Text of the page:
A major new treaty will improve salmon runs in both countries will be implemented once the governments of Canada and the USA ratify it. Negotiators from both countries worked to rewrite the old treaty that both countries felt were unfair and counterproductive. Both nations were forced to make significant cutbacks in harvest levels in hope the treaty will eventually result in more fish for both countries.
The new treaty calls for the elimination of fishing activities that will reduce total chinook catches by more than 100,000 fish. Even so Alaska, Canada and the USA agreed that the cuts are necessary and that the bitter partisan fighting that accompanied past treaties was harmful too all involved.
The new treaty negotiated over more than over a year and a half by the Pacific Salmon Commission, calls for 15% reduction in chinook caught in southeast Alaska, and a 30% reduction in chinook harvest on the west coast of Vancouver Island. Those reductions should result in more chinook reaching Washington waters, as many of the chinook taken in Canada originated in the Columbia River and Puget Sound area rivers.
Washington governor, Christine Gregoir, hailed the treaty as good news for Washington anglers. Said Gregoir, “My hat goes off to our Canadian colleagues who saw this, as we did, as an opportunity to take a concerted effort forward on conservation.”
The new treaty was endorsed by Northwest Indian tribes and commercial fishermen. “We might be able to maintain a skeleton fishery down here while the wild [chinook] stocks are recovering,” said Doug Fricke, president of the Washington Trollers Association.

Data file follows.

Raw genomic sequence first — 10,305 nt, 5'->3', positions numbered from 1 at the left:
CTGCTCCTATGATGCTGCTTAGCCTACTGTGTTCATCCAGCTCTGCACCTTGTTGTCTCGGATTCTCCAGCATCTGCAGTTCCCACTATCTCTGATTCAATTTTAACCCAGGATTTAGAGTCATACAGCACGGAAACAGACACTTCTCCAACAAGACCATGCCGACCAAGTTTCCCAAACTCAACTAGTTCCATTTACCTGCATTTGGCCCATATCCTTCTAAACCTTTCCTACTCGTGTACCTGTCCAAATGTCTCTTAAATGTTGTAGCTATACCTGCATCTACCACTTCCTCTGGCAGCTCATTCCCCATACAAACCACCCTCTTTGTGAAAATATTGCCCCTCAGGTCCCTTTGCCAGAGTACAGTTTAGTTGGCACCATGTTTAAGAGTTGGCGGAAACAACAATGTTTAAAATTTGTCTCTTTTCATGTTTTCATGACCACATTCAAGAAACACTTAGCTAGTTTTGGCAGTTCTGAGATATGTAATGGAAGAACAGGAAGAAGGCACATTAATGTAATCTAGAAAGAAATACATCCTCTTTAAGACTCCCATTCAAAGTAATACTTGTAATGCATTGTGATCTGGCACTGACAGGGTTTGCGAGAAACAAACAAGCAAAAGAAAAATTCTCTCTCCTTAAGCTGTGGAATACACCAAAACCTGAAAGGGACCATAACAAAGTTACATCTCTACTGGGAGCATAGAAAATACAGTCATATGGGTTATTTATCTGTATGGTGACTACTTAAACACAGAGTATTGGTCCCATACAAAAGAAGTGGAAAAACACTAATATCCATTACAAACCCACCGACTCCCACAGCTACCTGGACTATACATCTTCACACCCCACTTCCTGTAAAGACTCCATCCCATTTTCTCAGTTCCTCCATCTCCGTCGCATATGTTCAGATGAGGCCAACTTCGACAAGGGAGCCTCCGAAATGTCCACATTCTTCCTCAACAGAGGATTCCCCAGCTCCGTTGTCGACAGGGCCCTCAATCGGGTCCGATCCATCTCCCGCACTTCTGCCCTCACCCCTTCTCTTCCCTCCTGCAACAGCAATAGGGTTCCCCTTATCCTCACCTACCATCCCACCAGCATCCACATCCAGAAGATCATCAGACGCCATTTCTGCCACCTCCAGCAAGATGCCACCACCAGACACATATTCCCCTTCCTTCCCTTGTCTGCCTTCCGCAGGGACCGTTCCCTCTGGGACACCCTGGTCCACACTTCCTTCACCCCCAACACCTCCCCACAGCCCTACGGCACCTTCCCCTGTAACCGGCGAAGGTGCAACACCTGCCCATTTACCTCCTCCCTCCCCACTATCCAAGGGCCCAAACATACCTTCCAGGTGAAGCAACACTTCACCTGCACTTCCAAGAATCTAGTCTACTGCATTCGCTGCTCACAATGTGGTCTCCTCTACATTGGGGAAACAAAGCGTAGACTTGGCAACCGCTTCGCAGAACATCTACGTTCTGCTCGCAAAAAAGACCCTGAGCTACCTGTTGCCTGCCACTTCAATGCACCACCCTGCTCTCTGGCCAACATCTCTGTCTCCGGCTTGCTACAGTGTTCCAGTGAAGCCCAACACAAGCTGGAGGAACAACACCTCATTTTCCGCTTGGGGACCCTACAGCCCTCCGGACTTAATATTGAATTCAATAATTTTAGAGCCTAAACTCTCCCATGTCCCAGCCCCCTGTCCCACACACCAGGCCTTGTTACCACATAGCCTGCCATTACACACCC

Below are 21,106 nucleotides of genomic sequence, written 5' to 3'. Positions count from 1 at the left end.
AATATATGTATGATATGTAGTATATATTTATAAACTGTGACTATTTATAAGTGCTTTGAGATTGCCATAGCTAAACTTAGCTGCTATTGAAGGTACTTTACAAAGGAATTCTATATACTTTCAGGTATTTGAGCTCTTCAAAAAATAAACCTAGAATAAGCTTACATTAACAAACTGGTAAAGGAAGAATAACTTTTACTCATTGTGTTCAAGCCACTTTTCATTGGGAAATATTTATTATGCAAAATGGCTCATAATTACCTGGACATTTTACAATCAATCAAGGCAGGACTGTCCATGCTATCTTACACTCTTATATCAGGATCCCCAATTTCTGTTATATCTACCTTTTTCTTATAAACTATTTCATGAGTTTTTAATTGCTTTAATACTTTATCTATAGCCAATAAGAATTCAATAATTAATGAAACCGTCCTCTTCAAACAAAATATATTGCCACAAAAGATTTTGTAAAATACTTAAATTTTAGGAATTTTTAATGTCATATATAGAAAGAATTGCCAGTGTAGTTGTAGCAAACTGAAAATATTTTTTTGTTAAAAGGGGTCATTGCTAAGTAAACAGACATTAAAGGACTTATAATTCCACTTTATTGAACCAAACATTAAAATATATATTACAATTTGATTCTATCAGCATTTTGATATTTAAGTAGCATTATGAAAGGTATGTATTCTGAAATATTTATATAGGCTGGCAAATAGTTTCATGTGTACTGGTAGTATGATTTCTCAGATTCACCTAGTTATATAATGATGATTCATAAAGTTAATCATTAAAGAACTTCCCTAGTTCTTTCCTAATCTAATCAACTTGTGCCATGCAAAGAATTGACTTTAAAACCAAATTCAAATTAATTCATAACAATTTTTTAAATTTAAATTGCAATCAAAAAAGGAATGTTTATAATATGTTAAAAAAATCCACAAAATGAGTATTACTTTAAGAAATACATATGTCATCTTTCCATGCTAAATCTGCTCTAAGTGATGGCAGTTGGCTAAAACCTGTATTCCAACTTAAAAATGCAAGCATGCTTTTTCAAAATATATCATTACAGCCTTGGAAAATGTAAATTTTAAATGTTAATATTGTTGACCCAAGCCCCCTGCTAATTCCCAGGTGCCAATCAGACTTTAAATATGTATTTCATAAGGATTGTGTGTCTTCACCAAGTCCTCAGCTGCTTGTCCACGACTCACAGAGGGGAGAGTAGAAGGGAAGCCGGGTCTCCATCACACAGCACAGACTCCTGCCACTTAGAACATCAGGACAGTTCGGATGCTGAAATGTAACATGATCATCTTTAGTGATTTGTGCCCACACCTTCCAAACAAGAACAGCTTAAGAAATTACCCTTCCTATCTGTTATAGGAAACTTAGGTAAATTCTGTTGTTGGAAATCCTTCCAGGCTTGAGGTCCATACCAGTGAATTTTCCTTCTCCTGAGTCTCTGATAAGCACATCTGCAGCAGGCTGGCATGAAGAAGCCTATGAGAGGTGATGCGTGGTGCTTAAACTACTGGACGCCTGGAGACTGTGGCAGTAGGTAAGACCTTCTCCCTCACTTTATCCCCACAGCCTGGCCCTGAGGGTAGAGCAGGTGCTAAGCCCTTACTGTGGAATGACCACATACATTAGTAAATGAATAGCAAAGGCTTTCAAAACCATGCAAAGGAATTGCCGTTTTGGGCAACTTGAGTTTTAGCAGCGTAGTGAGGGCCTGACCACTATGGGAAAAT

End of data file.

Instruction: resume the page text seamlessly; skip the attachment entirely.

.Some fish conservation groups were less than enthusiastic about the proposed treaty Svend Brandt-Erichsen, an attorney for several conservation groups, said the benefits of the treaty may be overstated. Brandt-Erickson said it’s good to reduce chinook fishing off Vancouver Island, but it’s not clear there’s scientific evidence that a 30% reduction is the right one. The new treaty came about partially in response to litigation over the old treaty. In that litigation the conservation groups claimed that as much as 88% of the chinook caught off the West Vancouver Island coast came from US rivers.
Jeff Koenings, director of Washington State’s Department of Fish and Wildlife, was a lead US negotiator. Commenting on the agreement Koenig’s said, “With this agreement, we make a substantial down payment in our efforts to return Washington’s weak, wild chinook salmon populations back to sustainable levels,”
Understandable Alaska commercial fishermen were a bit less enthusiastic Many members of the Alaska Trollers Association believe the cuts in Alaskan fishing were a bargaining chip used simply to keep the Canadians from overfishing stocks that pass by the west side of Vancouver island. They argue that the real problem lies in habitat destruction along Washington’s rivers.
The proposed new treaty represents a major victory for U.S fishermen. In the past Alaska and Canadian commercial took the lion’s share of fish that originate in Washington. The Canadians felt justified in their actions by the fact the Alaskans were taking many Canadian fish and the Americans were taking a big chunk of Frasier River sockeye.